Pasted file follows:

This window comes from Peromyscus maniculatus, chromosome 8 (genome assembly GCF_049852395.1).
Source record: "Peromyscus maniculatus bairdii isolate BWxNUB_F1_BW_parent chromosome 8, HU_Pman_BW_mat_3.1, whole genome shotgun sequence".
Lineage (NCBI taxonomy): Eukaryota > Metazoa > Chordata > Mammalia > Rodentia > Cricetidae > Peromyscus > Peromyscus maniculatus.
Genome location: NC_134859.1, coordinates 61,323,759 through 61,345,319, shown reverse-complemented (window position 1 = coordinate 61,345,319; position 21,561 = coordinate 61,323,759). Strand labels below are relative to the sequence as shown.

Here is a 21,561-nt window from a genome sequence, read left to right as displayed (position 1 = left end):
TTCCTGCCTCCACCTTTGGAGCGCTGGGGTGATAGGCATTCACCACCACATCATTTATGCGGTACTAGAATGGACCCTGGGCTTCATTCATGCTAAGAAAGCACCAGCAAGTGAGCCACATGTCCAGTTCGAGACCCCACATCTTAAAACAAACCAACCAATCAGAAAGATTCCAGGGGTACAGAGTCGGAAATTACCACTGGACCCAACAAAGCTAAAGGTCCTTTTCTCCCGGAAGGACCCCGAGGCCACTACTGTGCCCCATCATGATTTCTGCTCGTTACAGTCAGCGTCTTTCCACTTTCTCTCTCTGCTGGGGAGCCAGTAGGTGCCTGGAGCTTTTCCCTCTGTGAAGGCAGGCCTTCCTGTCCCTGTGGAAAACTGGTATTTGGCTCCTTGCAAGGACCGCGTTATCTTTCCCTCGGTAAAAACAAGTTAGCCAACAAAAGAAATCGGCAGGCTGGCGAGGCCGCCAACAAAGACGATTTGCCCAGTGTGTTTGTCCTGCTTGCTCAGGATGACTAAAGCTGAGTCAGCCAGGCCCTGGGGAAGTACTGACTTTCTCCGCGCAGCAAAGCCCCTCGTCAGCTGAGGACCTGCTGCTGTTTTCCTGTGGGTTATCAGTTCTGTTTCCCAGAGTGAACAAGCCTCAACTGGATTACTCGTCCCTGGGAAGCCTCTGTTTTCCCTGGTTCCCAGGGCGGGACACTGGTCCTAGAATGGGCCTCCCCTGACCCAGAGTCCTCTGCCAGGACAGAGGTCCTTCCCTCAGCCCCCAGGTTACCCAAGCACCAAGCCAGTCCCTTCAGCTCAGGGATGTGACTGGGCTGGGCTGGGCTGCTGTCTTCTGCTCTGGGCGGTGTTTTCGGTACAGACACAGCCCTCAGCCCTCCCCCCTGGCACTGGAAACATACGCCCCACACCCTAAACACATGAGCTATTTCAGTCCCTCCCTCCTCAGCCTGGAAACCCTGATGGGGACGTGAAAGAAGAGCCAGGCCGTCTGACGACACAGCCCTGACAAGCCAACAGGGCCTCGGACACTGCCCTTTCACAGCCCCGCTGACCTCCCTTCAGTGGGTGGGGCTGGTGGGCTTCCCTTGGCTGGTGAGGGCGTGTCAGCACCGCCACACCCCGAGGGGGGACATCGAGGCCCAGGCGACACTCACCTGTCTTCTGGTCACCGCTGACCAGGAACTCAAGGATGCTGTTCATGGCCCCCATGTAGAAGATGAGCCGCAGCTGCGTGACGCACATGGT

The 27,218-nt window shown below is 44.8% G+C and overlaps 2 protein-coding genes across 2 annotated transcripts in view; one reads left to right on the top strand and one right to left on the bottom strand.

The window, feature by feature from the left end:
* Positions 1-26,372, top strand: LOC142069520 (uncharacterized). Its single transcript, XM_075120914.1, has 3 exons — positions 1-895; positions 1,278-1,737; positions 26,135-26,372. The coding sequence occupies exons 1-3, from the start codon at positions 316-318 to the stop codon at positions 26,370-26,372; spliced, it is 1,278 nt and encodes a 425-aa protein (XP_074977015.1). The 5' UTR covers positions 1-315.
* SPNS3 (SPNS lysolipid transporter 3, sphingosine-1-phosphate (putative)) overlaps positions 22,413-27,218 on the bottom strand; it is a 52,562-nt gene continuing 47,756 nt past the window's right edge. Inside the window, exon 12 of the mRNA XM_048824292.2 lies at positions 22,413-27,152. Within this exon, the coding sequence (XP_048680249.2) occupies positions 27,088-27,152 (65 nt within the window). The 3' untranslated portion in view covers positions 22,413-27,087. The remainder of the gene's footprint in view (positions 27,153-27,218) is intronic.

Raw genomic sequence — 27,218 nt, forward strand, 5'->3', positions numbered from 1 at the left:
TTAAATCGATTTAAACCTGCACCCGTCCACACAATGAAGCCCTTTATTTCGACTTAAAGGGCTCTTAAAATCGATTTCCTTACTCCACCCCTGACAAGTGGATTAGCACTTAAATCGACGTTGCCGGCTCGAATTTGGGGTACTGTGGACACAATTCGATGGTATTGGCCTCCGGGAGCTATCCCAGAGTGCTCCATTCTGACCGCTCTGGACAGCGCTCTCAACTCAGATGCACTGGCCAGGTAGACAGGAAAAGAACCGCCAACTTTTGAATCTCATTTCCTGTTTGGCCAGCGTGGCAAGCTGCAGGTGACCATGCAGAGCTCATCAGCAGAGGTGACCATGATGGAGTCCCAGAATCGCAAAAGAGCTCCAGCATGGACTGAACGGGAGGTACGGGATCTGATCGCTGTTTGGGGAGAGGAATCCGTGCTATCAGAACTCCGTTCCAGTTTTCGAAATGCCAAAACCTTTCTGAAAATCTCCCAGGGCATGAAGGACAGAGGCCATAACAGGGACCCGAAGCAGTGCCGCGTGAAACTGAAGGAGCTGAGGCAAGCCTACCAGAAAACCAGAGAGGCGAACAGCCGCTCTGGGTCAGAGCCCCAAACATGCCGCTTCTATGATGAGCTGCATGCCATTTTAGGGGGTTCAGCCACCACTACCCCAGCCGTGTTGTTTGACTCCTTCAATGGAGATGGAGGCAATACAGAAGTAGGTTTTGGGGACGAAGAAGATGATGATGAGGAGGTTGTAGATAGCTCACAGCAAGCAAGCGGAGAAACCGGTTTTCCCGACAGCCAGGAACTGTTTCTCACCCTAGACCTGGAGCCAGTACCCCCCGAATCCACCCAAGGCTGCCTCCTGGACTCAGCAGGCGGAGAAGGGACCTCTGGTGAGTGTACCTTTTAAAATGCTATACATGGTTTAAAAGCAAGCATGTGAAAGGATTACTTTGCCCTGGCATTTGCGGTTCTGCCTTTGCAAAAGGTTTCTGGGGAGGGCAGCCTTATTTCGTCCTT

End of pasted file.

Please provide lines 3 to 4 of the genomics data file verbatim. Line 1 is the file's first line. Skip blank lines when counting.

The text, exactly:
Lineage (NCBI taxonomy): Eukaryota > Metazoa > Chordata > Mammalia > Rodentia > Cricetidae > Peromyscus > Peromyscus maniculatus.
Genome location: NC_134859.1, coordinates 61,323,759 through 61,345,319, shown reverse-complemented (window position 1 = coordinate 61,345,319; position 21,561 = coordinate 61,323,759). Strand labels below are relative to the sequence as shown.